Spider-man Human Torch Limited Series (2011). How Dan Slott may be one of the best spidey character writers in recent history.

Title: Spider-man Human Torch Limited Series

Writer(s): Dan Slott

Artist(s): Ty Templeton

US Publisher:  Marvel Comics

The Plot:

5 issue limited series covering the encounters between the alter egos of Peter Parker and Johnny Storm

The Review:

True Story: I picked up the first of these comics in a truck stop during one of my travels. After I read it, i made a mental note to pick up the rest, and I did. Now I have them preserved like a nerdy collector, mylar bags and cardboard backs and all.

This limited series is a fine example of how a large company such as Marvel/Disney have a clear advantage dealing with intellectual properties such as these that have a long chronological history in the readers minds.

Since the 1970’s when you mentioned team-ups, besides Supes and Bats the next most clear representative could be Spidey and Flamehead.

This work that I am reviewing here, is a perfect example of great collaboration. The editors, the writers and the artists, all march at the beat of the same drum for this series.

Joe Quesada and Tom Brevoort are two amazing editors, with their ears to the ground and keeping up with trends as best as they can. Weather you disagree with some of their choices or not, their mantle has been tested and they have proven themselves connoisseurs extraordinaires of the industries they work for.

That shows when approving the amazing script Dan Slott has put together for the limited series.

Dan Slott is amazing recapturing the spirit of Spidey of the late 60’s and early 70’s, when he was an angst-riddled teen, who dealt with the situations life dished out by overcompensating with lots of humour.

This whole series is such a great and balanced homage to the history of spidey, and the tradition of team-ups that it became a must read in my list.  And the more layers you peel, the more depth you find.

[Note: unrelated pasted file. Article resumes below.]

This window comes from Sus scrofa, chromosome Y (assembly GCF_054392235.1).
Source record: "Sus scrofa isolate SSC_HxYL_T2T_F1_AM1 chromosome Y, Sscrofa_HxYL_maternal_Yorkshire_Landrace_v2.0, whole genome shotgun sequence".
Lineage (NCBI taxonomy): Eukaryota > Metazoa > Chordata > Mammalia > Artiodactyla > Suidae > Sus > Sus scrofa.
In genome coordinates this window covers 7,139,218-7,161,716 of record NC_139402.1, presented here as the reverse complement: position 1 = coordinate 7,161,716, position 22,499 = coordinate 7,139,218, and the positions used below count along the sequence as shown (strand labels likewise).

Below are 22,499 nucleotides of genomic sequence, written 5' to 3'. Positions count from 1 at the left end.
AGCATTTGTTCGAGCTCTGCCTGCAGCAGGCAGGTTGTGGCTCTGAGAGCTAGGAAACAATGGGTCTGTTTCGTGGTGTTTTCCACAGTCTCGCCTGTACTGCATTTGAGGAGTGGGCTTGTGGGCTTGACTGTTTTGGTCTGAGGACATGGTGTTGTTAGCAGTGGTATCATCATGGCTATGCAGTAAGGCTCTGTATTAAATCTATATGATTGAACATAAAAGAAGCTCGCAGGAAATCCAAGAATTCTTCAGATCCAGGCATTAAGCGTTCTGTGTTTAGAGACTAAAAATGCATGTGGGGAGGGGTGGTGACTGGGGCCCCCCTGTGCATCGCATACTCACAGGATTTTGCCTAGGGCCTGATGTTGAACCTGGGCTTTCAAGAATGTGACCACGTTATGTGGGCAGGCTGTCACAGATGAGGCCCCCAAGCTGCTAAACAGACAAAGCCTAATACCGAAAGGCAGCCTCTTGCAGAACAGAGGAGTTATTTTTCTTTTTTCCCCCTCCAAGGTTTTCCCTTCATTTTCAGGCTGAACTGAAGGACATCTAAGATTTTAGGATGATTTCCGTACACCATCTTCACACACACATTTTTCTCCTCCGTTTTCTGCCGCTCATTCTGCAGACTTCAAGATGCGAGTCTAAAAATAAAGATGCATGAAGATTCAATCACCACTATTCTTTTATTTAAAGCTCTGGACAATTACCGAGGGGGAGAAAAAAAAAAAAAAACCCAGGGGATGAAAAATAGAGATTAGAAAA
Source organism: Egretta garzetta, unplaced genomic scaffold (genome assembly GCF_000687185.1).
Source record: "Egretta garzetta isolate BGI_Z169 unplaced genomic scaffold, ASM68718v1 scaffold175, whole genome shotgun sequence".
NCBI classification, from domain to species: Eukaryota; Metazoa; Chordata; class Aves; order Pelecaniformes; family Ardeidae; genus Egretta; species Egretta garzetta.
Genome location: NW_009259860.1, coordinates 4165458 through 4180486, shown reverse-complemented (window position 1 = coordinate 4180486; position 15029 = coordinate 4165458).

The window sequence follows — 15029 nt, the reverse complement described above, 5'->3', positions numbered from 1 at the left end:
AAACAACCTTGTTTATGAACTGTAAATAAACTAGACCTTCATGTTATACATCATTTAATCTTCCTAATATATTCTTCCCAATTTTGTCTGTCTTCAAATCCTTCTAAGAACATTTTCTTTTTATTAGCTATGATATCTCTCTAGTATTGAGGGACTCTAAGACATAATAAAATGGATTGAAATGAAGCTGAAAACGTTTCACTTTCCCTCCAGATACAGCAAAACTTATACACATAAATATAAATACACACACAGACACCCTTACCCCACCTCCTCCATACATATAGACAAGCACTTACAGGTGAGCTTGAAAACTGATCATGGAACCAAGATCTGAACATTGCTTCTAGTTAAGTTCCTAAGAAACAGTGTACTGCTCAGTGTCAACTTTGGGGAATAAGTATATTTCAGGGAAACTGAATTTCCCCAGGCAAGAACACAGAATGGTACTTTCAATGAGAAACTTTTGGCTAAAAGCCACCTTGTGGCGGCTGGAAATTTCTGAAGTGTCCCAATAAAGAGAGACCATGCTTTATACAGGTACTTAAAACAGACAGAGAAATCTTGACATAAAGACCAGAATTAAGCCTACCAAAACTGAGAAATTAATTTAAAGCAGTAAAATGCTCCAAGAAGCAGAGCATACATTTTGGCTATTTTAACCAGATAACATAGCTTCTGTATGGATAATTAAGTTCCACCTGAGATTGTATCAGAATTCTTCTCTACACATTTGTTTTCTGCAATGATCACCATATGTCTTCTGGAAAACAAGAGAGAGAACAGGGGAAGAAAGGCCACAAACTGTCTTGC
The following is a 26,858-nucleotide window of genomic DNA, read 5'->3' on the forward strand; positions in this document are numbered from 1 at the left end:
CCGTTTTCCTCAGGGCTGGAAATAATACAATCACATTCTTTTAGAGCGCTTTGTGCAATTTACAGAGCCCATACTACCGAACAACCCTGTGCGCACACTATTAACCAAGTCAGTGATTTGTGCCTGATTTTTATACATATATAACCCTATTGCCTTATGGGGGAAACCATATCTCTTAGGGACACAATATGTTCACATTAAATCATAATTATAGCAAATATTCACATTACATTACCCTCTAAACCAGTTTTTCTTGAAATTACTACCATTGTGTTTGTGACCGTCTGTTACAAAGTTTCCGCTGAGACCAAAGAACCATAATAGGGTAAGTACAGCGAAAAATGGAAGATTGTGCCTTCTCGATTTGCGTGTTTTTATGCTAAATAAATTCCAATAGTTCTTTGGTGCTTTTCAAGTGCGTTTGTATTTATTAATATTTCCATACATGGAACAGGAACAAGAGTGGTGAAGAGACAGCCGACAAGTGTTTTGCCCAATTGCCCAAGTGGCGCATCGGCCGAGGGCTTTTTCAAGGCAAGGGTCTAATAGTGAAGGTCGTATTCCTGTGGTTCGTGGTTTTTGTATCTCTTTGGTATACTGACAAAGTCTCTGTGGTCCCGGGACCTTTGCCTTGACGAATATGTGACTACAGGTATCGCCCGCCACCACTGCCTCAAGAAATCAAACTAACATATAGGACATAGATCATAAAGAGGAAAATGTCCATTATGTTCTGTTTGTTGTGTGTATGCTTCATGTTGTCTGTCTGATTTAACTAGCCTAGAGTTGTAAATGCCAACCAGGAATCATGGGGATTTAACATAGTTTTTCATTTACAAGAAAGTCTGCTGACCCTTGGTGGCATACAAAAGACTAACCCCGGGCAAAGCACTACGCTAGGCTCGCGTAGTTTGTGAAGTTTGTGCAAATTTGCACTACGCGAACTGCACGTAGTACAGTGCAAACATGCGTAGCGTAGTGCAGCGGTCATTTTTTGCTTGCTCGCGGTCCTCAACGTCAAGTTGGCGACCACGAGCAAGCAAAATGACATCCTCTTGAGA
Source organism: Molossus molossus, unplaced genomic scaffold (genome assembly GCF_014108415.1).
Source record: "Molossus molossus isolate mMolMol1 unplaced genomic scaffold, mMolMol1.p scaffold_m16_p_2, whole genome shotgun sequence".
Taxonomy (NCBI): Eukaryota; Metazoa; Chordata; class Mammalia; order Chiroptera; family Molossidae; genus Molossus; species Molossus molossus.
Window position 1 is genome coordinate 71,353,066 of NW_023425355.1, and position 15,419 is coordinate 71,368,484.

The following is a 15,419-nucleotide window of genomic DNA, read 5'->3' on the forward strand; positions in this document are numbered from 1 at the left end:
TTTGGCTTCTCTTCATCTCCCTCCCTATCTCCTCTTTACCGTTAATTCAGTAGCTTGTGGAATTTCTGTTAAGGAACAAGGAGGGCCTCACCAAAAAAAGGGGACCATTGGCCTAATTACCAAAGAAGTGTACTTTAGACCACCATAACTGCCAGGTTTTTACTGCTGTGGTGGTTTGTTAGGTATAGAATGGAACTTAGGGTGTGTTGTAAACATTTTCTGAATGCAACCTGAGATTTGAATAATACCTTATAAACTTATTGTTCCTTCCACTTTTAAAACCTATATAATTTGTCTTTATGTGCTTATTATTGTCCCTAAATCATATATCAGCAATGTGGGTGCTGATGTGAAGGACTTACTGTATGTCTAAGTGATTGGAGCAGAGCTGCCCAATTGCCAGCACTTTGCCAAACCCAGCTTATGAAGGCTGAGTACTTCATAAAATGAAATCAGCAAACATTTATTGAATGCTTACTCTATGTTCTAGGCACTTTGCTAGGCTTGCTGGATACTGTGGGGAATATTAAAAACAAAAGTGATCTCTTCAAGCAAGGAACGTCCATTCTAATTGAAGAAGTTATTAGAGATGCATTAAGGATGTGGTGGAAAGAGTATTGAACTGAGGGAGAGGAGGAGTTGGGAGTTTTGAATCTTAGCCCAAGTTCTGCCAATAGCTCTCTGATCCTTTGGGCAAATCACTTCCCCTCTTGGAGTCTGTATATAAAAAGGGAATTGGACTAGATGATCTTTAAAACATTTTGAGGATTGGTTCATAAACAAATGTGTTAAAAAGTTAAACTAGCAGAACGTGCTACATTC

Dan Slott takes us through the most important landmarks on spidey’s life in a snappy, intelligent and entertaining way. I have no doubt that if you came to spiderman recently, you will still love the story, albeit you may not get all the references mentioned.

This is one of those devices that separates a professional writer from an amateur hack: Dan Slott gives the unexperienced reader a lot, even though he is generous enough to give us, veteran followers of the arachnid, even more, like an inside joke.

I lost track of how many times in the course of this limited series little snippets of dialog made me relive memories of long lost comics of Peter Parker. The college friendship with Norman and Flash, Gwen Stacy, Cptn Jean Wolf, the Vulture, the photographer stint, Betty Brant

and her drama, Kraven…and the marketing ploys, such as the spider0buggy (I remember buying one for a friend’s kid)the Hostess Fruitpies

, Mary Jane, the Blackcat, the spidey simbiote…. man… my fingers are hurting from typing so fast


This miniseries is a real tour de force for Dan Slott, because besides doing a great recap on all the features I mentioned above, he manages to gives us a very human dimension to Peter Parker. He exploits in a very savvy way the teen aspect of the protagonists lives, putting Johnny Storm and Peter Parker often at odds against one another, but in the ephemeral way that teens do, fighting today, becoming friends tomorrow, ribbing each other, and always dreaming that the pasture is greener on the other side.

I suspect that all these frailties of the teen years are a topic that marvel forgot, till they launched their Ultimate line and then Parker was allowed again to be made a teen.

Don’t get me wrong, I totally respect the evolution of Marvel and their Spiderman character, making him join the workforce, and even getting married and having problems with the spouse etc…

And although most writers at Marvel didn’t know how to take advantage of Peter’s married life, (the ongoing joke among fan circles was that none of the writers must’ve been married a day in their lives) we forgave the publisher, and continued reading the adventures of the webslinger.

The art is competent, and lives up to the quality of the script. Ty Templeton and Tom Palmer captures the mannerisms and the posturing of the teens with aplomb and mastery.

But I will recommend this comic primarily for the amazing well written story, and the character depictions that Dan Slott did. It’s a good return to the Spiderman of Ditko and Stan Lee, even if it is for a limited time.

So, on my critic’s review, Spider-man Human Torch Limited Series (2011) gets 8.5 stars out of 10


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